Roasted sweet potato with white bean ravioli

After a crazy fall 2011 that kept me away from cooking and playing with ingredients, I found a weekend to check out what was hiding in my fridge and to experiment.

I tried this two ways: the filling and pasta were the same, but first I tried a tomato/basil sauce. The tomato competes with the delicate sweetness of the ravioli stuffing – I don’t recommend going the tomato sauce route.

Second try: I created a cream sauce with a twist beyond the usual. Instead of loading a cream sauce with a heavy base of parmesan and salt, try a teaspoon of white miso paste into a cup of cream. This sauce rocks! and lets the oniony/sweet potato centrepiece do its job.

As for the filling for the ravioli, I peeled three small sweet potatoes, oiled them, and roasted them for 20 minutes. Once cooled, I pureed the potatoes in a processor with half a cup of rinsed, white kidney beans, a quarter cup of cream cheese, and finished with diced green onion (3 or 4 stalks).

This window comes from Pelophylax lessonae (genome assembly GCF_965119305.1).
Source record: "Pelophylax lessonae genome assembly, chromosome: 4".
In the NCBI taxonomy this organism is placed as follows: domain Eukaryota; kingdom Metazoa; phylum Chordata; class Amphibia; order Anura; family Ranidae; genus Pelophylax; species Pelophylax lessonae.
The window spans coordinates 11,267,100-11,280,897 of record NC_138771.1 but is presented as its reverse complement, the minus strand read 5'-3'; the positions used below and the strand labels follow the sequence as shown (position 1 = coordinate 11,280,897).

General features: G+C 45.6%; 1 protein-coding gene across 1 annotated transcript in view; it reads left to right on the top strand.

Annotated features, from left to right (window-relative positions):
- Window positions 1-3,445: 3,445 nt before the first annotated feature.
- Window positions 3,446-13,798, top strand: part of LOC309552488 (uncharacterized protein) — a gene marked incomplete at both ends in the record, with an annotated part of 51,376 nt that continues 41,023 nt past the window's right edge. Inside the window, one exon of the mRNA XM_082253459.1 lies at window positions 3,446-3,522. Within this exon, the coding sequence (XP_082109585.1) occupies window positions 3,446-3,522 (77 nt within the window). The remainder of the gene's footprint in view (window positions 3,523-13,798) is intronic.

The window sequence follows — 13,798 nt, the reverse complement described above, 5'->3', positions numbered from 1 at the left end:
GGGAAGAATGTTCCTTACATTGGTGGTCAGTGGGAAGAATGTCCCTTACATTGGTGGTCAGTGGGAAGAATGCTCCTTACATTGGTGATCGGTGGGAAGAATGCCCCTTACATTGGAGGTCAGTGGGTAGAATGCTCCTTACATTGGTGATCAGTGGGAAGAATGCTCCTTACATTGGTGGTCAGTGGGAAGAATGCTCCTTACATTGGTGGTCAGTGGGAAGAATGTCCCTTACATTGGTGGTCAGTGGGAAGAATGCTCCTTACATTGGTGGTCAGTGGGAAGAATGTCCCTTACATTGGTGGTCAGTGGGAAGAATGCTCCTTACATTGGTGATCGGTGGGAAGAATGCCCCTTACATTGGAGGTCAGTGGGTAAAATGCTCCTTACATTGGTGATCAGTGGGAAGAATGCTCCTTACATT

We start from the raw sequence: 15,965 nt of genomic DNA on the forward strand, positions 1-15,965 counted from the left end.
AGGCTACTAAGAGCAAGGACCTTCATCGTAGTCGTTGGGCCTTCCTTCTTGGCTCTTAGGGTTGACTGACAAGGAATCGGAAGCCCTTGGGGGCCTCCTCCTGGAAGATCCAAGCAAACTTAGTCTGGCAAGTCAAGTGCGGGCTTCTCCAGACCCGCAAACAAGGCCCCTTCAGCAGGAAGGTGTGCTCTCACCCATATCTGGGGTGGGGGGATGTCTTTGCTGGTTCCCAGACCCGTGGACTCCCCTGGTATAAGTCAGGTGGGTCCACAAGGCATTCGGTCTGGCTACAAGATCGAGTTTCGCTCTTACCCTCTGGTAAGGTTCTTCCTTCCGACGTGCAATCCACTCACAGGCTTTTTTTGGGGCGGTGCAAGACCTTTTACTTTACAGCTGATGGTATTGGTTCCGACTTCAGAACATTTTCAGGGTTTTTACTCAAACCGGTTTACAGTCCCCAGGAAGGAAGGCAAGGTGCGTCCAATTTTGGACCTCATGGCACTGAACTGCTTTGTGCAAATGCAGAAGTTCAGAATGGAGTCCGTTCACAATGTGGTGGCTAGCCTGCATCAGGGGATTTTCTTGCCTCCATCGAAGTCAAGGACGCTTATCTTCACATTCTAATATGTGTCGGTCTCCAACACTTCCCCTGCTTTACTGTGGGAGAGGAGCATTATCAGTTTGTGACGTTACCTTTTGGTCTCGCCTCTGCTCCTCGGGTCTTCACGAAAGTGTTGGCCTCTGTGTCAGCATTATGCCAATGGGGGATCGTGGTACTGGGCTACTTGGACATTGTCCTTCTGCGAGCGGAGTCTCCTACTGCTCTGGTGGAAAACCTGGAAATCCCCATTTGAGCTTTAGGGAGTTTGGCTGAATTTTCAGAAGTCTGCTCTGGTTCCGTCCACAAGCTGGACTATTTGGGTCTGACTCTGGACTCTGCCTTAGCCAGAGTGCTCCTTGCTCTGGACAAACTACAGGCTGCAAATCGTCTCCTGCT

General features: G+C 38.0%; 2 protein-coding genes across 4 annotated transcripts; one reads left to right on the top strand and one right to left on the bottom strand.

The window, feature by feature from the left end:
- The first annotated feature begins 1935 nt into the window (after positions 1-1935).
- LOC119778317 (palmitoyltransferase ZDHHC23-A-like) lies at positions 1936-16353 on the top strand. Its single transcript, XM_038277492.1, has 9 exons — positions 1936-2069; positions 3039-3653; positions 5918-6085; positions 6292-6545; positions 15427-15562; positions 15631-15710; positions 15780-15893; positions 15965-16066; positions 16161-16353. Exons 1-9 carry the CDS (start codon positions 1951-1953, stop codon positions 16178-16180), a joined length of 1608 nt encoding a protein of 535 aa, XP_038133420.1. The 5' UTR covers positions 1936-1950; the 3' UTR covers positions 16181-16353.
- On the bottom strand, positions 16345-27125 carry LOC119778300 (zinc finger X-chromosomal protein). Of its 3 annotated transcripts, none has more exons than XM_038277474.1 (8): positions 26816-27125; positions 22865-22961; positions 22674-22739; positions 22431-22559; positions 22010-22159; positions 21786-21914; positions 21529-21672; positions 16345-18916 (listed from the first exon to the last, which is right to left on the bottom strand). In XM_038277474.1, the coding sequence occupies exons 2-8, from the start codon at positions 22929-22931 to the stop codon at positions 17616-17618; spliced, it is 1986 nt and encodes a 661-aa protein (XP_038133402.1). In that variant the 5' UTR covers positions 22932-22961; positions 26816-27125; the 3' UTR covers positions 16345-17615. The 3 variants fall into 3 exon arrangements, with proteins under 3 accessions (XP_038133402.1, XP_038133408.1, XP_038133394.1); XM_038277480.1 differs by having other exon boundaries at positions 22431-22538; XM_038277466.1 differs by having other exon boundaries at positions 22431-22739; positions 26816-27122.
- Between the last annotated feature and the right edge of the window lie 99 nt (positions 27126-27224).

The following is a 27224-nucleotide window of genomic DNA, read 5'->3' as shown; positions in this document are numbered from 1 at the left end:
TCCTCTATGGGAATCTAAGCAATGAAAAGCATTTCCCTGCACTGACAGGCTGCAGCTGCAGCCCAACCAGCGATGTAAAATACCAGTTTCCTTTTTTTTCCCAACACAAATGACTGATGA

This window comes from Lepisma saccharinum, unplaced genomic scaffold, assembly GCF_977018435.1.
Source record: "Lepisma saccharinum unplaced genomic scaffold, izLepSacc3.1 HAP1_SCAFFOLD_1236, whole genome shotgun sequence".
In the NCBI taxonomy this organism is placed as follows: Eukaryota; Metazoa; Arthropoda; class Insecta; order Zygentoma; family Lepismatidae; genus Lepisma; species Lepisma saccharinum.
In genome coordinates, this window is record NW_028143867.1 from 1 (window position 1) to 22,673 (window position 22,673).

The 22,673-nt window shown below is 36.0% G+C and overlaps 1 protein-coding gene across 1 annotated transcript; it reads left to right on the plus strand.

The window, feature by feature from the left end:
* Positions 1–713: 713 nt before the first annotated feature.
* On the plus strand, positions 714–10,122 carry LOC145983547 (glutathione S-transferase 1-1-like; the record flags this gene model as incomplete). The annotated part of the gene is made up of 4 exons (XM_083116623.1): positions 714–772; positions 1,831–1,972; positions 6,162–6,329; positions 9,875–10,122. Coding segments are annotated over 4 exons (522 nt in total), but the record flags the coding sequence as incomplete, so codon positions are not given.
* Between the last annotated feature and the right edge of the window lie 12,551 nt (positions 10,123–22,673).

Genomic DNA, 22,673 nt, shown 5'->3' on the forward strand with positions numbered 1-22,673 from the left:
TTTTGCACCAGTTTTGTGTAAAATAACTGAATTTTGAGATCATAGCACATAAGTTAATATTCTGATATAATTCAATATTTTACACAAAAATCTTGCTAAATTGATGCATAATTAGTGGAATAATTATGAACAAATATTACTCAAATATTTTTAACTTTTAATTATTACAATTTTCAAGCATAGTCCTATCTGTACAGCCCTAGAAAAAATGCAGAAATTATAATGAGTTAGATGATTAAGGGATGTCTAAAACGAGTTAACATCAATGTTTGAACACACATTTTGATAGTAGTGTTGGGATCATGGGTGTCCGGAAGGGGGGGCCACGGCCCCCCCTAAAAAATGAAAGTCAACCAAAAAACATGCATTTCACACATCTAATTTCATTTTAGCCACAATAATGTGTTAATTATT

Here’s a video link to my raviolis getting stuffed. I used a Jamie Oliver recipe for the pasta (it’s pretty much just flour and four eggs, but I added a dash of black truffle olive oil).

Stuffing the ravioli

…other than a filling for ravioli, the stuffing makes a great hummus-like dip for veggies or crackers!

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Aspiring to do more with what we have

Pulling over his vehicle on a Cape Breton roadside to take my phone call, Chef Ardon Mofford is in the homestretch of sourcing the local Nova Scotia products that will be diced, seared, pureed, and certainly transformed by visiting Michelin-star chefs starting in one week (August 25) for the Right Some Good culinary event.

The event has multiple locales throughout Cape Breton Island during the next few weeks. Ingredients going into the menus are just as rooted, coming from farms across the island.